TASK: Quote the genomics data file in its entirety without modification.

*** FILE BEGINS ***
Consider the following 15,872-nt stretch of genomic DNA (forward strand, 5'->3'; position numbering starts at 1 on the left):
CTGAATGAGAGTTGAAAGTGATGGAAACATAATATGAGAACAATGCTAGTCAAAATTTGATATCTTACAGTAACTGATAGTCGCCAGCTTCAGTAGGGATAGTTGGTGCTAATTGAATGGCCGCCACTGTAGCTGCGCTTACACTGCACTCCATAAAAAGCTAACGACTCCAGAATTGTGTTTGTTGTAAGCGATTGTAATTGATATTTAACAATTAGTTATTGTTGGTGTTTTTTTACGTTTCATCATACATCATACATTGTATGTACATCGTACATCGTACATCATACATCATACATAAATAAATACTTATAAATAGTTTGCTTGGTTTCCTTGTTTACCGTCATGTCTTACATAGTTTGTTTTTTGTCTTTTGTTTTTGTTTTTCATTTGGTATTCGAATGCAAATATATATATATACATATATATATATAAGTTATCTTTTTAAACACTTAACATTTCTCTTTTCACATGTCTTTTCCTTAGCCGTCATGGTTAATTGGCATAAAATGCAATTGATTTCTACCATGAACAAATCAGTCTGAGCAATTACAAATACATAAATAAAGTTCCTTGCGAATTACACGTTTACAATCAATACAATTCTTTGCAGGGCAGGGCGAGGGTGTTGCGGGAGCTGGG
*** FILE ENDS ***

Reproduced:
Consider the following 15,872-nt stretch of genomic DNA (forward strand, 5'->3'; position numbering starts at 1 on the left):
CTGAATGAGAGTTGAAAGTGATGGAAACATAATATGAGAACAATGCTAGTCAAAATTTGATATCTTACAGTAACTGATAGTCGCCAGCTTCAGTAGGGATAGTTGGTGCTAATTGAATGGCCGCCACTGTAGCTGCGCTTACACTGCACTCCATAAAAAGCTAACGACTCCAGAATTGTGTTTGTTGTAAGCGATTGTAATTGATATTTAACAATTAGTTATTGTTGGTGTTTTTTTACGTTTCATCATACATCATACATTGTATGTACATCGTACATCGTACATCATACATCATACATAAATAAATACTTATAAATAGTTTGCTTGGTTTCCTTGTTTACCGTCATGTCTTACATAGTTTGTTTTTTGTCTTTTGTTTTTGTTTTTCATTTGGTATTCGAATGCAAATATATATATATACATATATATATATAAGTTATCTTTTTAAACACTTAACATTTCTCTTTTCACATGTCTTTTCCTTAGCCGTCATGGTTAATTGGCATAAAATGCAATTGATTTCTACCATGAACAAATCAGTCTGAGCAATTACAAATACATAAATAAAGTTCCTTGCGAATTACACGTTTACAATCAATACAATTCTTTGCAGGGCAGGGCGAGGGTGTTGCGGGAGCTGGG